“Part of what it is to be courageous is to see reality accurately and to respond well in the face of it." ~ Jonathan Lear

28 December 2013

Two views on immigration



This morning has brought a couple of different pieces in the newspapers about immigration which are worth a short comment.

Firstly, in the liberal-left’s house rag the Guardian, former New Statesman and Independent on Sunday editor Peter Wilby has written an interesting piece on how the Labour Party could somehow banish immigration concerns by seeking to restore the “historic bargain” with its traditional working class supporters on wages (which stagnated during the last great phase of immigration during the last Labour government).

Then in The Daily Mail, the liberal-left’s bête-noire, comes a front page story that England has now overtaken the Netherlands as the most crowded country in Europe (excepting tiny Malta), with 411 people per square kilometre, compared to 374 in 1997, and with an estimate of an increase to 460 by 2030.

The [Hate] Mail’s journalism is often dismissed on the left as shrill and heavily biased, but besides the typical tabloid hyperbole and blame games in the story, the research itself is sound. It was in fact gathered by House of Commons researchers on a request by the Conservative MP James Clappison, based on data from the UK and EU statistical agencies.

The Mail said: “Population growth is so rapid that four times as many people will soon be crammed in as France and twice as many as Germany.”

It added: “The research raises concerns about how the UK’s infrastructure can cope with the increased pressure on schools, hospitals and roads.

The large numbers packed into the country will also affect water and power supplies, and will increase pressure to build over green spaces.”

These are all legitimate concerns which are rarely addressed with much attention by the dominant left when opining on immigration.

Wilby’s piece, while interesting and thoughtful, is another example of that genre.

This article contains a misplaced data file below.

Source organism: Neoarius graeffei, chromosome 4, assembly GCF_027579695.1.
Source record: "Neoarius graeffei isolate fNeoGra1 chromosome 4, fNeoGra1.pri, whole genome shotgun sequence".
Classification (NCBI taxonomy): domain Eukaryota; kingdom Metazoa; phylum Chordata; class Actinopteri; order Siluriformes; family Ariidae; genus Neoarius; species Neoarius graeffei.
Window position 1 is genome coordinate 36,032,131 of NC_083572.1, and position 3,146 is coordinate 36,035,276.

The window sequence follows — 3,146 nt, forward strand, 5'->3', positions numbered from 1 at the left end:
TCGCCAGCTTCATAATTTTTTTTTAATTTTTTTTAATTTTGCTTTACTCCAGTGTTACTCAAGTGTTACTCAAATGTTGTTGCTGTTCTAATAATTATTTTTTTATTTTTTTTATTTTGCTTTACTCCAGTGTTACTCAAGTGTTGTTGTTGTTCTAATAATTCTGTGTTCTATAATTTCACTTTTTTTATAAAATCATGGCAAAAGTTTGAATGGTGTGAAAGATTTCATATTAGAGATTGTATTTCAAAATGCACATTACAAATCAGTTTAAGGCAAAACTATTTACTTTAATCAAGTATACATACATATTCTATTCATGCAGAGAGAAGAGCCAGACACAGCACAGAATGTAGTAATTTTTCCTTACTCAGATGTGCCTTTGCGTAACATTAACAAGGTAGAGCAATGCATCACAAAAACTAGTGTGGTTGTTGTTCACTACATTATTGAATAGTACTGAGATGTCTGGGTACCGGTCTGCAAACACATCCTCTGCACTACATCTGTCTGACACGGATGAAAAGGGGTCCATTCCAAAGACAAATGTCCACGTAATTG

He says:

No subject is so encrusted with myths and misconceptions that are firmly accepted by a majority of the public. Voters hugely overestimate, for instance, the numbers of migrants already here, the cost of their claims on welfare and the NHS and their access to social housing.”

This comment points to the essential conceit which underlies the dominant liberal-left position. This conceit is that knowledge matters more than meaning. By this view, if someone overestimates the number on certain measures of immigration (which are open to plenty of misunderstanding and manipulation remember), their opinion on whether there has been too much immigration is somehow invalid.

This is not a decent way of approaching things. It assumes that our feelings and opinions are, or should be, primarily based on our knowledge of abstract facts presented to us by statisticians and economists. By that rationale, someone’s opinion on how the economy is ‘performing’ (GDP figures etc) should dictate whether their opinion about their own economic circumstances is valid.

There is a widespread conceit here which perhaps points to why our politics in general feels so distant from ordinary people. It is at root a view that people’s opinions are not worth considering unless they are ‘right’. It is therefore fundamentally anti-democratic, for democracy* is based on everyone having a say, whoever they are and whatever their opinion is.

Wilby also reminds us of historical white working class racism and union opposition to immigration (now largely reversed or suppressed). This provides an essential background to conventional liberal-left attitudes, which take this racism as assumed and look to work around it and manage it rather than consider the real situation here and now, which is very different to the 1940s or 1970s.

On the left, we also generally fail to address the issue of land, which is brought to the fore in the Mail story. As our population grows, we need land for more homes, schools, hospitals, social infrastructure like sports pitches and children’s centres, and physical infrastructure like roads and railways. We therefore occupy more and more land that would otherwise be used for food production or left to nature (and on that note, where has lefty environmentalism gone?).

By demand going up, supply of land for all these ends (or no end) gets squeezed, and prices go up.

Refer to Labour’s main theme of the moment: the cost of living crisis, and you have a clear match.

So what has been Labour been up to over the Christmas period?

Answer: attacking Thomas the Tank Engine as sexist for not having any female engines, and blaming that in part for the lack of female train drivers.

Shadow transport secretary Mary Creagh’s point is not a bad one on its own. But as an example of the preoccupations of Labour’s elites and their distance from everyday people, they don’t come much better than this.


* The first article I did as a blogger was on 'Democracy, immigration and the liberal left'. Also, I have written in more detail about the theme of legitimacy and the existential aspects of immigration here.

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